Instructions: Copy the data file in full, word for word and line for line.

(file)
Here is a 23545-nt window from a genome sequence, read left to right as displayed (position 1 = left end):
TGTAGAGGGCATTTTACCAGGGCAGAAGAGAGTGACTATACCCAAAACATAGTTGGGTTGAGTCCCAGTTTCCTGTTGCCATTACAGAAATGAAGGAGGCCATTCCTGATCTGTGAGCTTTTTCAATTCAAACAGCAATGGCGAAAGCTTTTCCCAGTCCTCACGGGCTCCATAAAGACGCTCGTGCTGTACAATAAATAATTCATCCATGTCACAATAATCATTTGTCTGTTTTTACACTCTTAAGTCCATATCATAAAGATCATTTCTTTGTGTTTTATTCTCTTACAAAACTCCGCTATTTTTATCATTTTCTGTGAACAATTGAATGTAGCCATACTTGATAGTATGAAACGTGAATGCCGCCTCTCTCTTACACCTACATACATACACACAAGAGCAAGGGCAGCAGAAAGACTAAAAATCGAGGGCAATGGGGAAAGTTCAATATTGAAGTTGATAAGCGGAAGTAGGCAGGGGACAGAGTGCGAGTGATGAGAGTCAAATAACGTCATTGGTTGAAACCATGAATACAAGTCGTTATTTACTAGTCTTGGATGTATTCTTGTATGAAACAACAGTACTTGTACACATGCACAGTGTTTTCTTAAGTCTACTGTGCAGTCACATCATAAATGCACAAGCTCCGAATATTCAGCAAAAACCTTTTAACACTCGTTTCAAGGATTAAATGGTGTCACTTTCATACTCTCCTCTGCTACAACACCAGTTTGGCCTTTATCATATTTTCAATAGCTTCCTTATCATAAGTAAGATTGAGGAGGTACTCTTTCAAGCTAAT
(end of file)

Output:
Here is a 23545-nt window from a genome sequence, read left to right as displayed (position 1 = left end):
TGTAGAGGGCATTTTACCAGGGCAGAAGAGAGTGACTATACCCAAAACATAGTTGGGTTGAGTCCCAGTTTCCTGTTGCCATTACAGAAATGAAGGAGGCCATTCCTGATCTGTGAGCTTTTTCAATTCAAACAGCAATGGCGAAAGCTTTTCCCAGTCCTCACGGGCTCCATAAAGACGCTCGTGCTGTACAATAAATAATTCATCCATGTCACAATAATCATTTGTCTGTTTTTACACTCTTAAGTCCATATCATAAAGATCATTTCTTTGTGTTTTATTCTCTTACAAAACTCCGCTATTTTTATCATTTTCTGTGAACAATTGAATGTAGCCATACTTGATAGTATGAAACGTGAATGCCGCCTCTCTCTTACACCTACATACATACACACAAGAGCAAGGGCAGCAGAAAGACTAAAAATCGAGGGCAATGGGGAAAGTTCAATATTGAAGTTGATAAGCGGAAGTAGGCAGGGGACAGAGTGCGAGTGATGAGAGTCAAATAACGTCATTGGTTGAAACCATGAATACAAGTCGTTATTTACTAGTCTTGGATGTATTCTTGTATGAAACAACAGTACTTGTACACATGCACAGTGTTTTCTTAAGTCTACTGTGCAGTCACATCATAAATGCACAAGCTCCGAATATTCAGCAAAAACCTTTTAACACTCGTTTCAAGGATTAAATGGTGTCACTTTCATACTCTCCTCTGCTACAACACCAGTTTGGCCTTTATCATATTTTCAATAGCTTCCTTATCATAAGTAAGATTGAGGAGGTACTCTTTCAAGCTAAT